Visit With Roberto Lavadie

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"My major influences ore the culture / was born into and my desire to preserve it through building furniture."

Traditional rosettes and hand-forged hinges adorn this dovetailed pine jewelry box.

Roberto Lavadie Woodwork

Lavadie used a pattern knife to outline the curved vines on this chest of drawers before carving out the background with a gouge.

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Roundabout Santa Patterns

Roberto Lavadie, a lifelong resident of Taos, is one of the master New Mexican furniture makers active today. His designs are adapted from traditional forms and motifs of the early Spanish and Pueblo Indian cultures of the region, and his work ranges from small, carefully carved jewelry boxes, to furniture, to the largest altar screen in the U.S.—a four-story-high extravaganza he built for the St. Francis Cathedral in Santa Fe.

From Signs to Furniture—Descended from a long line of Basque sheepherders who emigrated here from the Pyrenees Mountains in southern France, Lavadie entered woodworking in a roundabout way. He initially worked as a sign painter after his discharge from the Navy. and. although he achieved some distinction for his work, the novelty of painting eventually wore off. So, he began embellishing his signs with woodcarvings. About 15 years ago. he noticed that his carved decorations could also work on a chair back or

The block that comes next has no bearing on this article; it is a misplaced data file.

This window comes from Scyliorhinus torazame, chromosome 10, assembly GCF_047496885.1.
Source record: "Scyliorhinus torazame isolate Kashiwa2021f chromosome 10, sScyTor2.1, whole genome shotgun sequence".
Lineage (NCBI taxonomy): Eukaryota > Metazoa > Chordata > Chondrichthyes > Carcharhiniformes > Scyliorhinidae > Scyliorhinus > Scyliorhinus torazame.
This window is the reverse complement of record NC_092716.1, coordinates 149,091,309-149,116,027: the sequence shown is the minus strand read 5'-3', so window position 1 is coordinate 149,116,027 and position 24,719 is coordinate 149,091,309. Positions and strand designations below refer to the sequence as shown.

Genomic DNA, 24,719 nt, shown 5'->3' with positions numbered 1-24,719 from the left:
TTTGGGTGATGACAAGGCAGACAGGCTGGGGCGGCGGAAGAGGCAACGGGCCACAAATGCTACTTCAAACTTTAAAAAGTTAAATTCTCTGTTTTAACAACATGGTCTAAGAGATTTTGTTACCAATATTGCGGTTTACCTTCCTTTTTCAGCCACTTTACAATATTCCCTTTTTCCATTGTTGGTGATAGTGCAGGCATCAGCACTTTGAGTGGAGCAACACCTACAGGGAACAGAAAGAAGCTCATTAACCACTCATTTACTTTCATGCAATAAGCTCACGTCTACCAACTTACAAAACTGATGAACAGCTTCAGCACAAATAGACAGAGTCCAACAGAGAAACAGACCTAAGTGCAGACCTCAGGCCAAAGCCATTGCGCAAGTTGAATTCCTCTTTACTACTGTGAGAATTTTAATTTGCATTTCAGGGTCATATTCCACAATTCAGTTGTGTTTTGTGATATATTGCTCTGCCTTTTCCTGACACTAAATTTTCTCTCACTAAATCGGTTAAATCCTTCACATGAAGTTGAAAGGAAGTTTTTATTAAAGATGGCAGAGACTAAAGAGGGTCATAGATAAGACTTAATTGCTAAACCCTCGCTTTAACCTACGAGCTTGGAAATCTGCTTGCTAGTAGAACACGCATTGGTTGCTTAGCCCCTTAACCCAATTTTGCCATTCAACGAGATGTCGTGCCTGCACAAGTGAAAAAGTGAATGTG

Traditional rosettes and hand-forged hinges adorn this dovetailed pine jewelry box.

14-in. tablesaw. jointer, planer, bandsaw. horizontal boring machine—but what sets it apart is his collection of carving chisels, with which he carves his trademark designs. Working with his helper, Leroy Mondragon, he can build a trastero (see main article), ready for delivery, in 40 to 45 man-hours.

Regarding his designs, Lavadie admits that it's very hard to be original anymore. "You might see a particular rosette in almost any application—on a chair back, on a sign, or anywhere. I just try to combine a mirror frame. From then on, This fly-tying bench is an traditional design elements he concentrated more on example of a modern use for in an authentic way that's woodworking, teaching him- a traditional form. aesthetically pleasing. In self the finer points of traditional joinery as he went along.

Today, Lavadie's shop contains all the amenities of a professional workshop—

the end, the whole piece has to balance, both dimensionally and aesthetically.

"My major influences are the culture I was bom into and my desire to preserve it through building furniture." he says. "The woodwork has been a rich and enduring tradition—a tradition I hope will be passed down to future generations." —K.H.

Lavadie used a pattern knife to outline the curved vines on this chest of drawers before carving out the background with a gouge.

PHOTOS CXMntSV Of KOeCKTO tAVACif

Roberto Lavadie Woodworker

NEW MEXICAN "TRASTERO

Divide large fan into 12 equal segments.

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